John Hurt, the actor who died in ‘so many spectacular ways’https://www.washingtonpost.com/news/arts-and-entertainment/wp/2017/01/28/hurtdeath/?utm_term=.61bc4c993202&wpisrc=nl_az_most
There was, perhaps, no actor as practiced in death as the late British legend John Hurt.
The 77-year-old actor, known for his world-weary face and the economy of his emotional expression, died Wednesday, though it wasn’t for the first time. Over the course of a six-decade career that included roles as a cowboy and an astronaut — and garnered Oscar nominations for playing a man with severe physical deformities in “The Elephant Man” and an imprisoned heroin addict “Midnight Express” — Hurt went through the motions of perishing more than 40 times. On screen, Hurt died by hanging, shooting, fire, explosion, drowning and falling off a cliff. Not once but twice, aliens climbed out of his stomach: in the 1979 “Alien” and again in the 1987 sci-fi parody “Spaceballs.”
“I have died in so many spectacular ways,” Hurt said in a prescient interview with New Zealand’s Stuff website last year, “and I remember shooting them all, too. I imagine all those deaths will flash in front of me when I’m on my death bed, faced with the real thing.”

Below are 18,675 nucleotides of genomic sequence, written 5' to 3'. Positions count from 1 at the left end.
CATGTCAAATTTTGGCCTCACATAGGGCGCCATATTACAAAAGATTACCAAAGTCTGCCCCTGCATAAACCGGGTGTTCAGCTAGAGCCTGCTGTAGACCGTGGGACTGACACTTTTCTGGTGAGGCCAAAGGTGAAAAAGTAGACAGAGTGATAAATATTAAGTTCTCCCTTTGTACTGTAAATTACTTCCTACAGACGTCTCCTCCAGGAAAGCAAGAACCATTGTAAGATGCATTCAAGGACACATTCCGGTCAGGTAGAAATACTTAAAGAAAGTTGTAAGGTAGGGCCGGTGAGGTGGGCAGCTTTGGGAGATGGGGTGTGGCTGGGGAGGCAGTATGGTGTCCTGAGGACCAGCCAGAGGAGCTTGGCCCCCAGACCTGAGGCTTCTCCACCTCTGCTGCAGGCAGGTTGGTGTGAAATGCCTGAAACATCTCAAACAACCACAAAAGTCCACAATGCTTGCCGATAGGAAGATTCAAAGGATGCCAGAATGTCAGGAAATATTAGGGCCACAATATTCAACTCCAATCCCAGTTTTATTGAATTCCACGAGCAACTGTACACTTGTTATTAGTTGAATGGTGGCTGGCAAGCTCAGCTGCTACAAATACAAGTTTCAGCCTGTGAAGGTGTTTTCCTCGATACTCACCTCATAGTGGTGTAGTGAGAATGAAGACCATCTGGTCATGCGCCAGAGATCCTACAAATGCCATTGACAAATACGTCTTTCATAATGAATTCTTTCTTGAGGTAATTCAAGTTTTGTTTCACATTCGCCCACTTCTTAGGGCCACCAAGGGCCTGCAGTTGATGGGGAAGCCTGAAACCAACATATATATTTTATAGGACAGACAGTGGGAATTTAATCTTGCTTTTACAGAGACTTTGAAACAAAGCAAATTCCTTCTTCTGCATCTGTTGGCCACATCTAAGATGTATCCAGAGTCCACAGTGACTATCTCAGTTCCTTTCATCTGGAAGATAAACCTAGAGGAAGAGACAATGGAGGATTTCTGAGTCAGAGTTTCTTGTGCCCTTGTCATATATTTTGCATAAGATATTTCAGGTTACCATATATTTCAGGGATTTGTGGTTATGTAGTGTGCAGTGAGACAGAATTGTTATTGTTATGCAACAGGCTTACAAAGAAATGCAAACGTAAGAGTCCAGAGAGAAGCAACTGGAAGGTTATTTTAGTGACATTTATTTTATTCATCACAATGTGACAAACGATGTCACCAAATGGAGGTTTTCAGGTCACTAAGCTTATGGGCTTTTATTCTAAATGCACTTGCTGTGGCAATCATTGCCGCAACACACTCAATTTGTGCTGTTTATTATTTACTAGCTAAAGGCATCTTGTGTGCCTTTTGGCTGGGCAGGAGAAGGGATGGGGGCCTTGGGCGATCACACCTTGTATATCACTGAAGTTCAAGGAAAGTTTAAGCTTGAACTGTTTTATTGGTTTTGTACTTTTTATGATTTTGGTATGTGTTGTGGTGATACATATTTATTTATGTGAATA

Hurt, who won a Golden Globe and four BAFTA awards, may be best known to young audiences as Mr. Ollivander, the purveyor of magic wands in the “Harry Potter” series. He was born in Derbyshire, England, in 1940 and began acting in his early 20s, working steadily and to great acclaim, most recently as a priest in “Jackie” alongside Natalie Portman. Hurt’s portrayal of former British prime minister Neville Chamberlain in the historical drama “Darkest Hour” is scheduled to hit theaters in November.
A 2014 analysis of movie deaths by Kyle Hill for Nerdist found that Hurt died on screen at least 43 times, making him one of the most frequently killed actors ever. According to Hill, Hurt died in over 30 percent of his roles.
Perhaps Hurt’s most emotional death scene was in 1980s “The Elephant Man,” a gripping four-minute sequence set to Samuel Barber’s “Adagio for Strings.”
Here’s hoping that the final breaths of a man who gave use so many moving ones on screen were marked by comfort and peace.